The world currently faces an increasingly uncertain and diverse set of energy futures, facilitated by climate change, peak demand, the increasing integration of distributed energy sources into electricity grids and energy systems, and people’s changing digital-enabled lifestyles. The Energy Futures theme responds to this uncertainty and diversity by developing non-predictive speculations and imaginaries for future energy demand to help guide policy and planning in the energy sector. Drawing on socio-technical concepts and theories, and methodological anticipation, we are developing future scenarios, principles and programs of understanding, forecasting and intervening in possible energy futures.
Our research considers energy futures from multiple angles, mainly focused on the household domain. We are interested in how emerging energy technologies, such as solar PV panels, battery storage, electric vehicles, and demand response capability, are being sensed, apprehended and experienced by households as part of shared energy futures. Concurrently, we are exploring how people’s digital-enabled lifestyles involving new and emerging technologies for remote working and collaboration, entertainment, pet care and comfort, housekeeping, new mobility technologies, and other activities, are changing future energy demands.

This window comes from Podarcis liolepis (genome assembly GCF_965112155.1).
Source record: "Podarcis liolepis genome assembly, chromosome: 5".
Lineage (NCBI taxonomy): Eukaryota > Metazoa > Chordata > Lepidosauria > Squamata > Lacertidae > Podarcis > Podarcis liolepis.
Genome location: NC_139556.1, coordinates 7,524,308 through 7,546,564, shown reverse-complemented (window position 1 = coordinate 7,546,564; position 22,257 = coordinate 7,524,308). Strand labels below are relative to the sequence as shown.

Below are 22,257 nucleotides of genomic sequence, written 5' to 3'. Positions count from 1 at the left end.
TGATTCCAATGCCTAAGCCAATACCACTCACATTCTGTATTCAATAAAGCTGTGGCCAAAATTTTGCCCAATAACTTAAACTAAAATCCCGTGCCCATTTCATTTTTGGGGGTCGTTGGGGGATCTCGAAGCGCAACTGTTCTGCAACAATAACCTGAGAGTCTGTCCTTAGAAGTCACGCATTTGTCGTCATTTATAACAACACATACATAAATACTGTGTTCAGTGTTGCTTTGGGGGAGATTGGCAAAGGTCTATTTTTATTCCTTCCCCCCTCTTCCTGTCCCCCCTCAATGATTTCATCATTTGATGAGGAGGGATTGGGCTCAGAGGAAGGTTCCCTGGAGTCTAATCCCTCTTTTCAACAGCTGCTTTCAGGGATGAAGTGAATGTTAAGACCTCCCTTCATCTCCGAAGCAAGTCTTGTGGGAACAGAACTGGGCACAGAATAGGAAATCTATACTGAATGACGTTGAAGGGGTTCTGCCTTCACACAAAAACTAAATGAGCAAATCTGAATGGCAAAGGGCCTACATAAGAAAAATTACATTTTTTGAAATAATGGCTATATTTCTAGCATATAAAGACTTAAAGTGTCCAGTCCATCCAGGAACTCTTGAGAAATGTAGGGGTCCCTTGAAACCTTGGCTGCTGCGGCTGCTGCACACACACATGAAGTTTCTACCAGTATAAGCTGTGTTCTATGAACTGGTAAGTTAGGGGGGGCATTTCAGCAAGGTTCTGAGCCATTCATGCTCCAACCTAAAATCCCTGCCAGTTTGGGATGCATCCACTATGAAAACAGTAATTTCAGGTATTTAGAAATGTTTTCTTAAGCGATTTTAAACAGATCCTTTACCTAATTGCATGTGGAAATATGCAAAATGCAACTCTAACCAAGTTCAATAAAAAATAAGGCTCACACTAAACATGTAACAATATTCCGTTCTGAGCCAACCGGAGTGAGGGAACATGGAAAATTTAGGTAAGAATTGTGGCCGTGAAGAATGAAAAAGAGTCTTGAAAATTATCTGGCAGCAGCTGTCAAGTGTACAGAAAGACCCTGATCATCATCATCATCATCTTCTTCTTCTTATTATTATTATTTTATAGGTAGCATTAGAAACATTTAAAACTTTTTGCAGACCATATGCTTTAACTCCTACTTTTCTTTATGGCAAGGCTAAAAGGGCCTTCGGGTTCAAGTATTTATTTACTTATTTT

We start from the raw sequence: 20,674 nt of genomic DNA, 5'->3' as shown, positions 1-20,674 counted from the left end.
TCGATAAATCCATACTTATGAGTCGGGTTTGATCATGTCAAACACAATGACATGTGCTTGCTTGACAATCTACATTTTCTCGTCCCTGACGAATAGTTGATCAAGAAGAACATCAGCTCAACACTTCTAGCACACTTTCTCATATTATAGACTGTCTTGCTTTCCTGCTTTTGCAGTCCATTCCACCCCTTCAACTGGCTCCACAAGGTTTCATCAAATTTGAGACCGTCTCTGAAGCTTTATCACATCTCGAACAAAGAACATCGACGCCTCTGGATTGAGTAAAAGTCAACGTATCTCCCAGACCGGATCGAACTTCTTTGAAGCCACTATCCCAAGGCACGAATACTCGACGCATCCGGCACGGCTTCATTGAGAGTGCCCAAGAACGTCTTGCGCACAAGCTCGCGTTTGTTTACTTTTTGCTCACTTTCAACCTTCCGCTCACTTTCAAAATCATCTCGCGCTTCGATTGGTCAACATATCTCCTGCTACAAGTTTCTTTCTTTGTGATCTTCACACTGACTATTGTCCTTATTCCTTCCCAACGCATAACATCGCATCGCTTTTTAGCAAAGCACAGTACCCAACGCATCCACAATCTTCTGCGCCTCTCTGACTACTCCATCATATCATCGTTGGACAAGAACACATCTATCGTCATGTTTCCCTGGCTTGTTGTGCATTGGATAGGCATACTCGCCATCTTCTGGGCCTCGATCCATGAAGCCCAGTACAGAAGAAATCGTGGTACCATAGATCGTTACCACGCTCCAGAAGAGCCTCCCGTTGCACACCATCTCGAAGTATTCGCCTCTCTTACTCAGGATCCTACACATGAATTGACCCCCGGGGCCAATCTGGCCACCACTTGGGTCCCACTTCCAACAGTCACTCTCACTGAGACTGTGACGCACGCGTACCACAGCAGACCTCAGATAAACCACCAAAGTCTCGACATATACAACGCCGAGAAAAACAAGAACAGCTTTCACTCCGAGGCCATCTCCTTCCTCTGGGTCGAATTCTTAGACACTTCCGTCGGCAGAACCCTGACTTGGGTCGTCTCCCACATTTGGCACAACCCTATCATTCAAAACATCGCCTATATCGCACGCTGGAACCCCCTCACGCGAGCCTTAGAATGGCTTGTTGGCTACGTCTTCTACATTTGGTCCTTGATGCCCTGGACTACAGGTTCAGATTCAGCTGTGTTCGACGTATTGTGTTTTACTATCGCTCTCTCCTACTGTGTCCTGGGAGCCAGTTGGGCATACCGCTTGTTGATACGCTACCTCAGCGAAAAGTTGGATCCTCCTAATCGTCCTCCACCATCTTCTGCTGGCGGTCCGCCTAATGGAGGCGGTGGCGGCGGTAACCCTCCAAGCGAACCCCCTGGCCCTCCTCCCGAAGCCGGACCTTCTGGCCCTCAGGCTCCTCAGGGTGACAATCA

Research in this theme achieves both academic and societal impact. Its applied work is conducted in collaboration with our energy partners, including electricity distributors, consumer advocacy organisations and peak bodies such as Energy Consumers Australia. Through this research we are interested in understanding how emerging technologies can contribute towards affordable, equitable and sustainable energy futures.
Associate Professor Yolande Strengers is a digital sociologist and human-computer interaction scholar investigating the sustainability and gender effects of digital, emerging and smart technologies. Yolande is the leader of the Energy Futures research theme.
Contact: Yolande Strengers